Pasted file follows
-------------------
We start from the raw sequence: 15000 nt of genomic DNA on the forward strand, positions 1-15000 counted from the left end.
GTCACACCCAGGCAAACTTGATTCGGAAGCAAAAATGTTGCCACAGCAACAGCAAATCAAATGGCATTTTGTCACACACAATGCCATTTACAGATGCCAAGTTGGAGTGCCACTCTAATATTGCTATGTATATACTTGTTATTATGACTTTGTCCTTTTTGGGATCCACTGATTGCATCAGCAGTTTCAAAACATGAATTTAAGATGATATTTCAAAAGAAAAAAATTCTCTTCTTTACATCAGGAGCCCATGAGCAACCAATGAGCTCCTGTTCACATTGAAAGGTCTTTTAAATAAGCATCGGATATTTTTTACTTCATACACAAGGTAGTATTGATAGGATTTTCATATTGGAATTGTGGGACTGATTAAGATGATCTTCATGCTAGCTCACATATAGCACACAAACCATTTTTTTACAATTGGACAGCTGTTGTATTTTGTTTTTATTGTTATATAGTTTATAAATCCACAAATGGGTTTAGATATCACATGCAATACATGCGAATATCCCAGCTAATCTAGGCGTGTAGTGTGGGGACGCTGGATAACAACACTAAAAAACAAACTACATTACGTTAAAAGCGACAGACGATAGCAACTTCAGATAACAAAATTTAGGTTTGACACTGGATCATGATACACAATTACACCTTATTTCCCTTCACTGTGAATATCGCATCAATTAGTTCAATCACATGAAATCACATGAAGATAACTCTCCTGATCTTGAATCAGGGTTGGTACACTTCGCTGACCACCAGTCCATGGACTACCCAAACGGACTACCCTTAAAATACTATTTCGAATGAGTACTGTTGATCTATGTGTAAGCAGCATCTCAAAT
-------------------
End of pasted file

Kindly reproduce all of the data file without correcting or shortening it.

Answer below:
We start from the raw sequence: 15000 nt of genomic DNA on the forward strand, positions 1-15000 counted from the left end.
GTCACACCCAGGCAAACTTGATTCGGAAGCAAAAATGTTGCCACAGCAACAGCAAATCAAATGGCATTTTGTCACACACAATGCCATTTACAGATGCCAAGTTGGAGTGCCACTCTAATATTGCTATGTATATACTTGTTATTATGACTTTGTCCTTTTTGGGATCCACTGATTGCATCAGCAGTTTCAAAACATGAATTTAAGATGATATTTCAAAAGAAAAAAATTCTCTTCTTTACATCAGGAGCCCATGAGCAACCAATGAGCTCCTGTTCACATTGAAAGGTCTTTTAAATAAGCATCGGATATTTTTTACTTCATACACAAGGTAGTATTGATAGGATTTTCATATTGGAATTGTGGGACTGATTAAGATGATCTTCATGCTAGCTCACATATAGCACACAAACCATTTTTTTACAATTGGACAGCTGTTGTATTTTGTTTTTATTGTTATATAGTTTATAAATCCACAAATGGGTTTAGATATCACATGCAATACATGCGAATATCCCAGCTAATCTAGGCGTGTAGTGTGGGGACGCTGGATAACAACACTAAAAAACAAACTACATTACGTTAAAAGCGACAGACGATAGCAACTTCAGATAACAAAATTTAGGTTTGACACTGGATCATGATACACAATTACACCTTATTTCCCTTCACTGTGAATATCGCATCAATTAGTTCAATCACATGAAATCACATGAAGATAACTCTCCTGATCTTGAATCAGGGTTGGTACACTTCGCTGACCACCAGTCCATGGACTACCCAAACGGACTACCCTTAAAATACTATTTCGAATGAGTACTGTTGATCTATGTGTAAGCAGCATCTCAAAT